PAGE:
Hitting the bottle

300px" />The National Maritime Museum in

一口价出售中!

Greenwich has bought for £362,500 the ship in a bottle by google_ad_width = 970; Yinka Shonibare which had sat ornamentally becalmed on the fourth plinth in Trafalgar Square for the previous 18 months. It is the Greenwich museum’s job to collect
ships src="//pagead2.googlesyndication.com/pagead/show_ads.js"> and related tackle and, lately, any sea-related nonsense deemed  ‘challenging’ by State Art’s omniscient spivs. It is significant, if you hadn’t realised, that the ship’s sails are made from patterned

ethnic material of the sort usually swathed around gigantic arses in Dalston market. This encourages what one of the Tate’s finest drivellers grandly declares as “a transformation of perception”. Elsewhere, the same stuff is said to make an incisive comment on Britain’s nasty maritime heritage, “an exploration of colonialism and post-colonialism” no less. Needless to say we are not informed into what our “perception” is “transformed”, nor how “colonialism” is “explored” by deploying some patterned swatches purchased
from a Brixton stall. I suppose we must now accept this species of commentary as the naturally occurring guff which /* xin2 */ will
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in perpetuity follow conceptual art wherever it goes.

The sculpture, dubbed Nelson’s Ship in a Bottle, has recently been unveiled on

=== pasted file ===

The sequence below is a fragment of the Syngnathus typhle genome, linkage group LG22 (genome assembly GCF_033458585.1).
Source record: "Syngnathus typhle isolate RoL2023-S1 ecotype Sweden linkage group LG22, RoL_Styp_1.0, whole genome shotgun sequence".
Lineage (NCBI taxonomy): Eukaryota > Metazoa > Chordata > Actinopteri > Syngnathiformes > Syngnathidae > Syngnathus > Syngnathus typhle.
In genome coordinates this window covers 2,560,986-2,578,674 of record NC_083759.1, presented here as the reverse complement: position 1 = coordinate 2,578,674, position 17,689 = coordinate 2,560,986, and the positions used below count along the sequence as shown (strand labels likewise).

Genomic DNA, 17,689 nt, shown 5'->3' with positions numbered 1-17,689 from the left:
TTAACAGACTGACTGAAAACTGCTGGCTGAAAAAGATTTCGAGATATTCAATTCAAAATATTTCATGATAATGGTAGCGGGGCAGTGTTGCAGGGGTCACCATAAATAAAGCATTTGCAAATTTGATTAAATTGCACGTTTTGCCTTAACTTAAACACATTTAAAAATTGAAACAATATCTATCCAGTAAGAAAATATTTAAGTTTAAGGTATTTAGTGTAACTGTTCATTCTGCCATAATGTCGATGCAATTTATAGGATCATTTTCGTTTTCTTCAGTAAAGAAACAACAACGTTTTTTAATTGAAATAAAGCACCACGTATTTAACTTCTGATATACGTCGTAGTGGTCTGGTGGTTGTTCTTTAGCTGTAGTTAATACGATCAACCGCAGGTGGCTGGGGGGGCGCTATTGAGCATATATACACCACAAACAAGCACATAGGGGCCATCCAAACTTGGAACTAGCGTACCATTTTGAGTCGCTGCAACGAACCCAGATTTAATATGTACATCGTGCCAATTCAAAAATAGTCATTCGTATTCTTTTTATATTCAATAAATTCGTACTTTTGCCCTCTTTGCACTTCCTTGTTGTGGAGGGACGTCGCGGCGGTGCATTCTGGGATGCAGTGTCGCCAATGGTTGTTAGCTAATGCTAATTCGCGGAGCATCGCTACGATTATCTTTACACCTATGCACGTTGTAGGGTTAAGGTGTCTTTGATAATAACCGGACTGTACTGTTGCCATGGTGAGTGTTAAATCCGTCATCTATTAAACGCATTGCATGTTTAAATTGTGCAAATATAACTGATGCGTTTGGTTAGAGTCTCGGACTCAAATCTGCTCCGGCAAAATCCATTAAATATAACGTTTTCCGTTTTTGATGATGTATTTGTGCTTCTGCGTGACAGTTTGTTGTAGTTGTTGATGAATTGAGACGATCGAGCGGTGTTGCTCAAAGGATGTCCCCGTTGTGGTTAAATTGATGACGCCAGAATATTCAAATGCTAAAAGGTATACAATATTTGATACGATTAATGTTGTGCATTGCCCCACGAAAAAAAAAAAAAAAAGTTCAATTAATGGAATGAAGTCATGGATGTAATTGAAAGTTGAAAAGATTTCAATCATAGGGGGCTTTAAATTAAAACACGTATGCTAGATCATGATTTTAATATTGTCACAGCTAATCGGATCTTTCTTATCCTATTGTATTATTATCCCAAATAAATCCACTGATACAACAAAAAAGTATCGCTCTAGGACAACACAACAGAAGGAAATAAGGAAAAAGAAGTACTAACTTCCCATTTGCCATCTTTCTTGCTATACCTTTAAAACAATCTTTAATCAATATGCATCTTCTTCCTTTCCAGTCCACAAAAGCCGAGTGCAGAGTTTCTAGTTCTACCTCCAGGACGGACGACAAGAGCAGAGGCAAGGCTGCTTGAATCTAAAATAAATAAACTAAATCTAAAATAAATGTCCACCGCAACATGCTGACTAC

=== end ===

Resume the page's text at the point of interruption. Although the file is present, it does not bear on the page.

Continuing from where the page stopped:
is surely just
a

little questionable, but the truth is that this figure is nowhere near what was actually paid for it. The real price far exceeded
the published number, but you won’t have found the full, accurate cost in any newspaper google_ad_client = "ca-pub-3967079123942817"; because even now we can’t be certain we know all the amounts involved.

When the

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purchase
EMAIL:baiwei5000@126.com
was gleefully trumpeted, as though we’d just acquired for peanuts a lost masterpiece

Process Overview:

by Praxiteles, a breakdown of the cost was supplied. This was based on the interesting claim put about by the artist’s dealer that an unnamed South Korean businessman had been prepared to pay £1.25 million in order to display the bottle

not, it should be. The Arts Council, perennially bleating about its poverty, should surely google_ad_width = 970; be on the case for a return
of its investment. As usual our requests to them for information have been ignored. They are far too busy producing worthless pamphlets of self-congratulation.

The price paid by the NMM was independently assessed